The plant pathogenic fungus Fusarium langsethiae produces the highly potent mycotoxins HT-2 and T-2. Since these toxins are frequently detected at high levels in oat grain lots, they pose a considerable risk for food and feed safety in Norway, as well as in other north European countries. To reduce the risk of HT-2/T- 2-contaminated grain lots to enter the food and feed chain, it is important to identify factors that influence F. langsethiae infection and mycotoxin development in oats. However, the epidemiology of F. langsethiae is unclear. A three-year survey was performed to reveal more of the life cycle of F. langsethiae and its interactions with oats, other Fusarium species, as well as insects, mites and weeds. We searched for inoculum sources by quantifying the amount of F. langsethiae DNA in crop residues, weeds, and soil sampled from a selection of oat-fields. To be able to define the onset of infection, we analysed the amount of F. langsethiae DNA in oat plant material sampled at selected growth stages (between booting and maturation), as well as the amount of F. langsethiae DNA and HT-2 and T-2 toxins in the mature grain. We also studied the presence of possible insect- and mite vectors sampled at the selected growth stages using Berlese funnel traps. The different types of materials were also analysed for the presence F. graminearum DNA, the most important deoxynivalenol producer observed in Norwegian cereals, and which presence has shown a striking lack of correlation with the presence of F. langsethiae in oat. Results show that F. langsethiae DNA may occur in the oat plant already before heading and flowering. Some F. langsethiae DNA was observed in crop residues and weeds, though at relatively low levels. No Fusarium DNA was detected in soil samples. Of the arthropods that were associated with the collected oat plants, aphids and thrips species were dominating. Further details will be given at the meeting.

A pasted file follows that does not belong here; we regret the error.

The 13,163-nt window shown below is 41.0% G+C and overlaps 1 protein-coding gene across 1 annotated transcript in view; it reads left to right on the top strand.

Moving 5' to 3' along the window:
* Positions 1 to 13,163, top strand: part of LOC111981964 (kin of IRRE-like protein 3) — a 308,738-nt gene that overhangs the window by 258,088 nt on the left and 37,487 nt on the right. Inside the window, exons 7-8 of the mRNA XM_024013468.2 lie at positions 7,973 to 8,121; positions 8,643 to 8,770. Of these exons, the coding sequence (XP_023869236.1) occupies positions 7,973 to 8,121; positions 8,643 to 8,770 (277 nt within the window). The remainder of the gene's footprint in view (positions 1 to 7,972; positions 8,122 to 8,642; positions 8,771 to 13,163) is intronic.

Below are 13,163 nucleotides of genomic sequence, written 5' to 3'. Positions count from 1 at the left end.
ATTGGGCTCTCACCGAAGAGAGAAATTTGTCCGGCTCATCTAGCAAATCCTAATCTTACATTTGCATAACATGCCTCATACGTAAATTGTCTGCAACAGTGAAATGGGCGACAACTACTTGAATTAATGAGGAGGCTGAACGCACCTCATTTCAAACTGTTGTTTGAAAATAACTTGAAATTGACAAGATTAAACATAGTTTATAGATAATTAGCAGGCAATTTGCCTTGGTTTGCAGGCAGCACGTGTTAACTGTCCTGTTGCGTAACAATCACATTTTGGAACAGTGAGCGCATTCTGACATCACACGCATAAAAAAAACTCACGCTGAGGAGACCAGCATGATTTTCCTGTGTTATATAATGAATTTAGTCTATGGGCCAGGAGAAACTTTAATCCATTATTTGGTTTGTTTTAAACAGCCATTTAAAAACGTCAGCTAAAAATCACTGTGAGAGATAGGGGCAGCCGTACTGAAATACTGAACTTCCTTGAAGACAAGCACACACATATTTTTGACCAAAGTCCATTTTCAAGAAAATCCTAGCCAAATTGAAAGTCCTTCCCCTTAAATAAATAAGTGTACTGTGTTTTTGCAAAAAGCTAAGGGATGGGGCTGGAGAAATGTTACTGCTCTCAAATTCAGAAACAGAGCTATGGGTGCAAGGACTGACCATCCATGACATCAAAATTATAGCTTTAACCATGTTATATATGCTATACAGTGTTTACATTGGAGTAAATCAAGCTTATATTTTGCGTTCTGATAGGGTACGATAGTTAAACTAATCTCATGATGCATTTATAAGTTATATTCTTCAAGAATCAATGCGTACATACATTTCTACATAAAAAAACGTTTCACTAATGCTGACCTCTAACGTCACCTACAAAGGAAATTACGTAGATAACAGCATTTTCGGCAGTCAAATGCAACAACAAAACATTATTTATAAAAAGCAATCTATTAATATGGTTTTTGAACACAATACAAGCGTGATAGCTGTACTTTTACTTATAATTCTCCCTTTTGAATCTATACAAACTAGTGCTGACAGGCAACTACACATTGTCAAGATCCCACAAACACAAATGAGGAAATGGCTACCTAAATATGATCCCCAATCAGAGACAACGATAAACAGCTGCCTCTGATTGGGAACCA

Abstract

Over the recent decades, the Norwegian cereal industry has had major practical and financial challenges associated with the occurrence of Fusarium and mycotoxins in cereal grains. From 2011, payment reductions to farmers were implemented for oat grain lots with high levels of deoxynivalenol (DON). However, according to preliminary results by NIBIO, NMBU and Graminor, certain oat varieties with generally medium or low DON contamination, may contain high levels of HT-2 and T-2-toxins (HT2+T2). These mycotoxins, formed by Fusarium langsethiae, are considerably more toxic than DON. Resistance to F. langsethiae is not included in the variety screening in Norway. In 2016 a new project, SafeOats, was initiated. This project is led by NIBIO and is a collaboration between NIBIO, NMBU, Kimen, and the main Norwegian and Swedish breeding companies, Graminor and Lantmännen. Harper Adam University (UK) and Julius Kühn-Institut (Germany) are international collaborators. SafeOats will develop resistance screening methods in order to facilitate the phase-out of susceptible oat germplasm. Furthermore, SafeOats will give new insight into the biology of F. langsethiae and HT2+T2 accumulation in oats, and thus facilitate the choice of relevant control measures. The results from SafeOats will benefit consumers nationally and internationally by providing tools to increase the share of high quality grain into the food and feed industry. SafeOats is financed by The Foundation for Research Levy on Agricultural Products/Agricultural Agreement Research Fund/Research Council of Norway with support from the industry partners Graminor, Lantmännen, Kimen, Felleskjøpet Agri, Felleskjøpet Rogaland Agder, Fiskå Mølle Moss, Norgesmøllene and Strand Unikorn/Norgesfor.

Abstract

Kornbransjen har gjennom flere år hatt store praktiske og økonomiske utfordringer knyttet til forekomst av Fusarium og mykotoksiner i korn. Fra 2011 har det vært pristrekk i havre ved høyt innhold av soppgiften deoksynivalenol (DON). Det er innført grenseverdier for innhold av DON i korn til mat og fôr. Imidlertid er det ikke alltid samsvar mellom innhold av DON og andre soppgifter i korn. Forskning ved Norsk institutt for bioøkonomi (NIBIO), Norges miljø- og biovitenskapelige universitet (NMBU) og planteforedlingsselskapet Graminor, viser at enkelte havresorter som får lite DON, kan inneholde mye av toksinene HT2 og T2. Disse mykotoksinene er vesentlig mer giftige enn DON og produseres av en nylig identifisert soppart, Fusarium langsethiae.